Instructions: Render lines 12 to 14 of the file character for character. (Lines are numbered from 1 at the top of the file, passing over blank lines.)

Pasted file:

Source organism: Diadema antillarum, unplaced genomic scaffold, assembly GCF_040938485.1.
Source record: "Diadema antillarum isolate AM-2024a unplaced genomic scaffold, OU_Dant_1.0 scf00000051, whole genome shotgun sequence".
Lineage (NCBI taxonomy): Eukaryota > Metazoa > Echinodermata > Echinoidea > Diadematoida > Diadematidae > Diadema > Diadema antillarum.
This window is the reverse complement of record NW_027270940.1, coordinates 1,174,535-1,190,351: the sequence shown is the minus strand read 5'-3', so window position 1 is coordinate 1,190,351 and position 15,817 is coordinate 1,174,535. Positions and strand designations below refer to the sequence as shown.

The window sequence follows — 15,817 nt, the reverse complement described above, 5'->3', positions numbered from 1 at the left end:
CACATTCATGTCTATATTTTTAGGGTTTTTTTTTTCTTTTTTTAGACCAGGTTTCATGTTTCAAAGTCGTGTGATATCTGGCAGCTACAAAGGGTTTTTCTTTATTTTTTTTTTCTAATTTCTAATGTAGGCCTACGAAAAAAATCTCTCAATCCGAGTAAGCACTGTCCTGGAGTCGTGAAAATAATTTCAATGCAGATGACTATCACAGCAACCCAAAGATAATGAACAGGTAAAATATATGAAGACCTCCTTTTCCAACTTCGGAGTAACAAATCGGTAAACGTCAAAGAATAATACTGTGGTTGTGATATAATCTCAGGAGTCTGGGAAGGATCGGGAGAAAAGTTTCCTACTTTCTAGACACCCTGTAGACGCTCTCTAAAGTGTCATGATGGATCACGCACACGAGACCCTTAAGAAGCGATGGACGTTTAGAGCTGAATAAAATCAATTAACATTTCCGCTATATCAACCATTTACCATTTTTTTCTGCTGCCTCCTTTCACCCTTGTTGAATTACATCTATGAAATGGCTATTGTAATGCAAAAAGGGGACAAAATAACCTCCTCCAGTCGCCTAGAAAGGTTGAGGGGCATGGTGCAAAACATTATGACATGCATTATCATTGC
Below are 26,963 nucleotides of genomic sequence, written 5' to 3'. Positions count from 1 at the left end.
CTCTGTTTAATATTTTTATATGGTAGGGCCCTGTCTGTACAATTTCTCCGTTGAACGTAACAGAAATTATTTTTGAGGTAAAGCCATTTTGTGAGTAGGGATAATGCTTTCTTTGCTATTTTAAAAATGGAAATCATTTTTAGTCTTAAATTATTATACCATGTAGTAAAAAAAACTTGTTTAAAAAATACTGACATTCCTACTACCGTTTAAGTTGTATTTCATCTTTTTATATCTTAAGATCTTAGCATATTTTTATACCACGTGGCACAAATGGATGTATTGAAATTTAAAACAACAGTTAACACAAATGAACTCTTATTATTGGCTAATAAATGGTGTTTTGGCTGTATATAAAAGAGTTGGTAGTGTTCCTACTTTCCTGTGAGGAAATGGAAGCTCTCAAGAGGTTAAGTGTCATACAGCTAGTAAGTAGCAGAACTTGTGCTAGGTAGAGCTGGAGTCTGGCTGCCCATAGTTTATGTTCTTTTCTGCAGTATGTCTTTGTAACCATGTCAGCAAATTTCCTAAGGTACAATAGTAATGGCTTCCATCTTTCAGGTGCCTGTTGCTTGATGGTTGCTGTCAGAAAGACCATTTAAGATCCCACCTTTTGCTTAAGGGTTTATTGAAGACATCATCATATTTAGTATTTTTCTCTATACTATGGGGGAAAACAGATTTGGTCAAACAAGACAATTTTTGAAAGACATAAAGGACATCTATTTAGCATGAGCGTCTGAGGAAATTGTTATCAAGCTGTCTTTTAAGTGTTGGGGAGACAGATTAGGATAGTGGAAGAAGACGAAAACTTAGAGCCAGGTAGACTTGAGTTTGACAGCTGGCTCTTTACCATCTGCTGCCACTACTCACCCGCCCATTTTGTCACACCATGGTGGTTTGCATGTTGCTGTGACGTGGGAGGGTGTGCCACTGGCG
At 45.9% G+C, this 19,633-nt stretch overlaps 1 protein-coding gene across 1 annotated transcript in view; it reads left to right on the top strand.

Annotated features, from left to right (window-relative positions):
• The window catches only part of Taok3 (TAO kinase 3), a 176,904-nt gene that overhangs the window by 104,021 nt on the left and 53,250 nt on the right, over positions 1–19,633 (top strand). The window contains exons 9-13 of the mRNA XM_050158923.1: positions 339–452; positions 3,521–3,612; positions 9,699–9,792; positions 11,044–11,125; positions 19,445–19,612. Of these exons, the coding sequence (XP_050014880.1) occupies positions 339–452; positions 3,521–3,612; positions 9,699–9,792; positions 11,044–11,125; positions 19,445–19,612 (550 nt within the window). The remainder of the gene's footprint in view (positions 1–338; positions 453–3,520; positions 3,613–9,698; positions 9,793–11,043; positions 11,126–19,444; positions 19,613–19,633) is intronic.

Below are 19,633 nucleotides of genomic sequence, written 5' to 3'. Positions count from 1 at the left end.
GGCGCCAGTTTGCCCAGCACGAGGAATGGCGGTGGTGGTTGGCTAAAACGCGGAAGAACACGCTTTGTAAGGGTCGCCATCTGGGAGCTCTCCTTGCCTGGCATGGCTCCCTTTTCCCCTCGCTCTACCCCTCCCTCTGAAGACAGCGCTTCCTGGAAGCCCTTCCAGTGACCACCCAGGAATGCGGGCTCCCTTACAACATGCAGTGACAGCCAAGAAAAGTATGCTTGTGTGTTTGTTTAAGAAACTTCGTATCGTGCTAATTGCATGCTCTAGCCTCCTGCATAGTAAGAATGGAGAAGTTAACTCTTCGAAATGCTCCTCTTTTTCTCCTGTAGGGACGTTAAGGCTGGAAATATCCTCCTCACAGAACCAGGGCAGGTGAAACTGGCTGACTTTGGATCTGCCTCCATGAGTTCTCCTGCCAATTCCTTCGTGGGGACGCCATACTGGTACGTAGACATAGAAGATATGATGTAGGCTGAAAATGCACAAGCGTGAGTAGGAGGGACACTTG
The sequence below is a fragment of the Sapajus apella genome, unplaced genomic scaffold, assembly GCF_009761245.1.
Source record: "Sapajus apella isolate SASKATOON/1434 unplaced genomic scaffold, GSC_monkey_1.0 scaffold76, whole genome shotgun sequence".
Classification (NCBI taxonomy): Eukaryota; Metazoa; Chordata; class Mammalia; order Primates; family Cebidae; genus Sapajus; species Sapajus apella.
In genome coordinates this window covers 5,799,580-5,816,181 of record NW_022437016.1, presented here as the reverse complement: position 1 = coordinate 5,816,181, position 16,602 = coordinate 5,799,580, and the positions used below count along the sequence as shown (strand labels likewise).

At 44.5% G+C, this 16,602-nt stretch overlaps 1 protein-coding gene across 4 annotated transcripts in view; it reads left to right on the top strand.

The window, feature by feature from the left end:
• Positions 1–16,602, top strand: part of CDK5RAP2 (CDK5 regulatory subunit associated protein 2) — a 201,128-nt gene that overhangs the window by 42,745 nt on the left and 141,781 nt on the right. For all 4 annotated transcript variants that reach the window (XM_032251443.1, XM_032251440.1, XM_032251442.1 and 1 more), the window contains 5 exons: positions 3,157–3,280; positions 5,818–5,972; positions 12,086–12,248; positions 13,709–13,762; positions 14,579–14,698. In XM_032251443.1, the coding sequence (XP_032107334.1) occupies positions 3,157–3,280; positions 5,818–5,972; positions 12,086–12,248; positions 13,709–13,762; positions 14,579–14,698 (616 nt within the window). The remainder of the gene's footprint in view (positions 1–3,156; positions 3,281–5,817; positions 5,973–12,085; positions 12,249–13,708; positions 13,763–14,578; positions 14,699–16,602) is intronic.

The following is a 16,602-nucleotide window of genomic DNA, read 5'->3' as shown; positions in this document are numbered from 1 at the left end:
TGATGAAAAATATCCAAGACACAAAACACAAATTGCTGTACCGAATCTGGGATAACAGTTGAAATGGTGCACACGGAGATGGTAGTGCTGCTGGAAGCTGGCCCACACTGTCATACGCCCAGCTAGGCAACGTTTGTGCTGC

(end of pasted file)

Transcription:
Below are 19,633 nucleotides of genomic sequence, written 5' to 3'. Positions count from 1 at the left end.
GGCGCCAGTTTGCCCAGCACGAGGAATGGCGGTGGTGGTTGGCTAAAACGCGGAAGAACACGCTTTGTAAGGGTCGCCATCTGGGAGCTCTCCTTGCCTGGCATGGCTCCCTTTTCCCCTCGCTCTACCCCTCCCTCTGAAGACAGCGCTTCCTGGAAGCCCTTCCAGTGACCACCCAGGAATGCGGGCTCCCTTACAACATGCAGTGACAGCCAAGAAAAGTATGCTTGTGTGTTTGTTTAAGAAACTTCGTATCGTGCTAATTGCATGCTCTAGCCTCCTGCATAGTAAGAATGGAGAAGTTAACTCTTCGAAATGCTCCTCTTTTTCTCCTGTAGGGACGTTAAGGCTGGAAATATCCTCCTCACAGAACCAGGGCAGGTGAAACTGGCTGACTTTGGATCTGCCTCCATGAGTTCTCCTGCCAATTCCTTCGTGGGGACGCCATACTGGTACGTAGACATAGAAGATATGATGTAGGCTGAAAATGCACAAGCGTGAGTAGGAGGGACACTTG
The sequence below is a fragment of the Sapajus apella genome, unplaced genomic scaffold, assembly GCF_009761245.1.